Open

Coming up

Don't miss

Replay


LATEST SHOWS

DEBATE

Pakistan Protests: Democracy put the test (Part One)

Read more

ENCORE!

The French Maestro of Soul

Read more

FOCUS

US tobacco giants want lion's share of e-cigarette business

Read more

ENCORE!

Bold and bonkers: Kate Bush is back on stage

Read more

THE INTERVIEW

Simon Serfaty, US foreign policy specialist

Read more

IN THE PAPERS

'It's a War, Stupid!'

Read more

BUSINESS DAILY

French PM calls on ECB to go further to help economy

Read more

IN THE PAPERS

'I love the Socialists'

Read more

WEB NEWS

Ukraine: Web users call for international assistance

Read more

  • Ukrainian forces retreat from Luhansk airport after clashes

    Read more

  • Teddy Riner, France’s unstoppable judo champion

    Read more

  • French education ministry picture sparks racist abuse

    Read more

  • French police arrest hungry hedgehog hunters

    Read more

  • US urges Israel to reverse West Bank land seizure

    Read more

  • UN backs inquiry of IS group’s alleged crimes in Iraq

    Read more

  • Tripoli under control of militias, says government

    Read more

  • Iraqi forces free Amerli in biggest victory over IS militants since June

    Read more

  • Monaco’s Falcao set for Man Utd loan on transfer deadline day

    Read more

  • Spain orders custody for parents of ill British boy

    Read more

  • Anti-government protesters storm Pakistan's state TV

    Read more

  • Putin calls for talks on 'statehood' for east Ukraine

    Read more

  • Poland marks 75 years since German invasion of WWII

    Read more

  • Israel appropriates large tracts of West Bank land

    Read more

  • Rescue efforts under way after French apartment block blast

    Read more

  • Web doc on French self-immolation protests takes top prize

    Read more

Leftist Salvadoran ex-rebels claim lead in vote

Video by Florence VILLEMINOT

Latest update : 2009-01-19

The ex-rebel Farabundo Marti National Liberation Front claimed "historic" successes Monday in El Salvador's legislative and municipal elections, with its spokesman saying the leftist party will now be the country's "leading political force".

AFP - Former leftist rebels claimed "historic" successes Monday in El Salvador's legislative and municipal elections, saying they will now become "the leading political force".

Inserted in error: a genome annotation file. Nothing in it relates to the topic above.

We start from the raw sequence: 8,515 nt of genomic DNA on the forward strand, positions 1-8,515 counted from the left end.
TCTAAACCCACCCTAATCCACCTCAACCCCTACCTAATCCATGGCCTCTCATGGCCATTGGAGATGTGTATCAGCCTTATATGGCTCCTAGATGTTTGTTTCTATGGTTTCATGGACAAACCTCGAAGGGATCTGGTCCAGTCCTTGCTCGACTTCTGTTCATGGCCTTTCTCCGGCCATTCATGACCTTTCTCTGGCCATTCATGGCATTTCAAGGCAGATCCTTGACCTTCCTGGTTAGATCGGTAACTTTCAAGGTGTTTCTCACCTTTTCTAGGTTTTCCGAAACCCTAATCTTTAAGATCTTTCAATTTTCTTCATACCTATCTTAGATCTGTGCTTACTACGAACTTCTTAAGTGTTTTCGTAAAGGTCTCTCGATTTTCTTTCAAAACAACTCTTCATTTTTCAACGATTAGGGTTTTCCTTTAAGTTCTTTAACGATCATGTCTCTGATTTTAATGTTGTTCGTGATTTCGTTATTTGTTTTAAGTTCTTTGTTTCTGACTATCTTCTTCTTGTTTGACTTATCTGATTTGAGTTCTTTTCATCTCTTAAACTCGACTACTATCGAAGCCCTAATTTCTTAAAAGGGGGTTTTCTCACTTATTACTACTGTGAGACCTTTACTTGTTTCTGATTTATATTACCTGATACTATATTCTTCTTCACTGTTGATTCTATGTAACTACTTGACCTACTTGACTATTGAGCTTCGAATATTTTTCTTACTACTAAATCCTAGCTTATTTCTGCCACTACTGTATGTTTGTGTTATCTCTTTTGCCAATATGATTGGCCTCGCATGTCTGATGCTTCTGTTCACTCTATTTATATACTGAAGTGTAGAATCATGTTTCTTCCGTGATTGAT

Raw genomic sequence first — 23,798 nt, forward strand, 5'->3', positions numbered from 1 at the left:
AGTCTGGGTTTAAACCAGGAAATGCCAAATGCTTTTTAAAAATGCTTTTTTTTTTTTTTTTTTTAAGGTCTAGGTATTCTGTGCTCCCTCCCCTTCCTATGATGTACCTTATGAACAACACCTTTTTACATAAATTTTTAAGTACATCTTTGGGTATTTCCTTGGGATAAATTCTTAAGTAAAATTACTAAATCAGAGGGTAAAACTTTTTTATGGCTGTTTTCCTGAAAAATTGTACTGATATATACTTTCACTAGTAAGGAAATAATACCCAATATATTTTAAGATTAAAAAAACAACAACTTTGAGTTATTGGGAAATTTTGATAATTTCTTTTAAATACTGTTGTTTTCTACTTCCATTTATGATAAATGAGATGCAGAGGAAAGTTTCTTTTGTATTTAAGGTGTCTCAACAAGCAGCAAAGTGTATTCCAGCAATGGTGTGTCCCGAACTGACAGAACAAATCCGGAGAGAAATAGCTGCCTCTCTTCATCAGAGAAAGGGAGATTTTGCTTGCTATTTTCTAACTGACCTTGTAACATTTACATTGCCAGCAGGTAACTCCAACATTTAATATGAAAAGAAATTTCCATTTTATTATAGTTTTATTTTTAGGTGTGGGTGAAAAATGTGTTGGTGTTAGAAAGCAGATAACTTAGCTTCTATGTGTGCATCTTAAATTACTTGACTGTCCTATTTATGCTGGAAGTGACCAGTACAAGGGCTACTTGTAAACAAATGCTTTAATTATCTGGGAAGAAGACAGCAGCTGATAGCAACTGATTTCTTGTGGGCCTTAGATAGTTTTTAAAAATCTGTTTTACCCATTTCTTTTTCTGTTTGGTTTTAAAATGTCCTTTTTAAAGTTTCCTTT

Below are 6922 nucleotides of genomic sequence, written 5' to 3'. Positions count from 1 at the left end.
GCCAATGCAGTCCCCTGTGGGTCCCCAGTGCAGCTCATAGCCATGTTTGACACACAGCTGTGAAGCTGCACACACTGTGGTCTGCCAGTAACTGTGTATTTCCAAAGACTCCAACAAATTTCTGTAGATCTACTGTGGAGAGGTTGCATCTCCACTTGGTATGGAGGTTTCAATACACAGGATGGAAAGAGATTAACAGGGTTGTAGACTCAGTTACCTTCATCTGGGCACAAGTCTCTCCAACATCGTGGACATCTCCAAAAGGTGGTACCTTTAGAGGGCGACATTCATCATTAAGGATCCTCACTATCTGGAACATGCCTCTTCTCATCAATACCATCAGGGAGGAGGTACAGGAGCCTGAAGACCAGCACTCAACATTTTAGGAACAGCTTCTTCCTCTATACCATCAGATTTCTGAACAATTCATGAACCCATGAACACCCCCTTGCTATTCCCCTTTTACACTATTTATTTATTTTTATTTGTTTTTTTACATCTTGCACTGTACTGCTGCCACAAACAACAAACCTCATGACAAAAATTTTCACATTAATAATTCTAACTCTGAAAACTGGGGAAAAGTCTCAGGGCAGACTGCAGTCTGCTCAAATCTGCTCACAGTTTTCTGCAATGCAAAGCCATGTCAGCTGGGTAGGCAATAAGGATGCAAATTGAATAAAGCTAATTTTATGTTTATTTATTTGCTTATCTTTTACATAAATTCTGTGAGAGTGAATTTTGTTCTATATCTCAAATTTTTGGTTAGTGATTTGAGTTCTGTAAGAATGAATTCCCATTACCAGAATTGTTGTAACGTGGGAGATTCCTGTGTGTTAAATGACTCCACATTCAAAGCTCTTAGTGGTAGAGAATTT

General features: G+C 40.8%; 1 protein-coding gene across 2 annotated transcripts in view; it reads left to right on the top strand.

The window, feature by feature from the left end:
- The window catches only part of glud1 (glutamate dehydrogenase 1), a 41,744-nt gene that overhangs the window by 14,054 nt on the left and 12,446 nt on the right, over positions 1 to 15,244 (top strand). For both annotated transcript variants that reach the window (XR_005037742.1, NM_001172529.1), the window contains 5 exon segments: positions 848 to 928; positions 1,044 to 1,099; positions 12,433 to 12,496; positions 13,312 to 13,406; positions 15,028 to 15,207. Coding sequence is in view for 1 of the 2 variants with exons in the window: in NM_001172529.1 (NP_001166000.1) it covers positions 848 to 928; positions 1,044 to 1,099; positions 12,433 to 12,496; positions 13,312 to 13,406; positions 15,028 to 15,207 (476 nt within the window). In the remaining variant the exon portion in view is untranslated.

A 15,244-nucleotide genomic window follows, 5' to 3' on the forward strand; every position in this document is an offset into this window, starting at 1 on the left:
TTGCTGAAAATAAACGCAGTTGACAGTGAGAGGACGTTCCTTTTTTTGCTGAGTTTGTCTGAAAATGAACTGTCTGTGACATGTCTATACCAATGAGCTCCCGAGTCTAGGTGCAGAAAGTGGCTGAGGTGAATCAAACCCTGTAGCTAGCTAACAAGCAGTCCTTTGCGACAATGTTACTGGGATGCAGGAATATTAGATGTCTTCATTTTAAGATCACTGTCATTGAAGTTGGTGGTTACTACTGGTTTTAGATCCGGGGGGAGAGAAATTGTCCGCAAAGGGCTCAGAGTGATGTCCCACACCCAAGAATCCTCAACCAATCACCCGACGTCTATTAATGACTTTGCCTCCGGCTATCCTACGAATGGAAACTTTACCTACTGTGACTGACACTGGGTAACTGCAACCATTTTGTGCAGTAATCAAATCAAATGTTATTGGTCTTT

While the official vote count remained at an early stage, Farabundo Marti National Liberation Front (FMLN) spokesman Sigrido Reyes told AFP: "We have achieved historic voting results in both parliamentary and mayoral elections."
  
The Supreme Electoral Tribunal said that with just over 50 percent of the ballots counted from Sunday's election, the front had taken the lead in the parliamentary vote with 489,030 ballots versus 437,561 for the right-wing National Republican Alliance (ARENA).
  
Reyes said the FMLN had won mayoral races in at least 85 out of 262 cities and towns.
  
However, the left appeared to have suffered a setback in the capital San Salvador after Norman Quijano, an ARENA candidate, claimed victory in the mayoral election.
  
Some 4.2 million people were elegible to vote for 84 lawmakers, 20 members of the Central American Parliament and 262 municipal councils, in elections ahead of presidential polls in March in which leftist candidate Mauricio Funes is the favorite.
  
But only half of them actually took part, election officials said.
  
The FMLN is the former coalition of Marxist guerrillas that battled the government during a 12-year civil war in which some 75,000 people died.
  
The war, poverty, and a string of natural disasters -- including Hurricane Mitch in 1998 -- left their mark on one of the most violent countries in the Americas, notorious for "maras" street gangs.
  
No party has held a parliamentary majority in the past 19 years, but by forming alliances ARENA has dominated decision-making.
  
The FMLN currently has two fewer seats than ARENA in the single-chamber national assembly.
  
The former leftist rebels have "great possibilities" of winning the presidential elections, according to the Jesuit Central American University.
  
"Salvadorans, according to polls, are becoming more critical, have weighed up the current situation of the country, with a sick economy, few jobs and crime," said rector Jose Maria Tojeira.
  
Some 17,000 police and 2,000 election observers were deployed around the country, to ensure that the balloting remained violence and trouble-free.
  
Despite a 39 minute delay in the opening of the polls, observer missions from the Organization of American States and the European Union reported only very minor problems.
  
Salvadorans return to the polls on March 15 to elect a new president and vice president for the next five years.
  
The results in Sunday's vote and the presidential race will likely have an impact on relations with the United States, which was strongly involved in the 1980-1992 civil war, backing the right-wing government against the rebels.
  
The economy also depends heavily on the money sent home by hundreds of thousands of US-based Salvadorans.

Date created : 2009-01-19

COMMENT(S)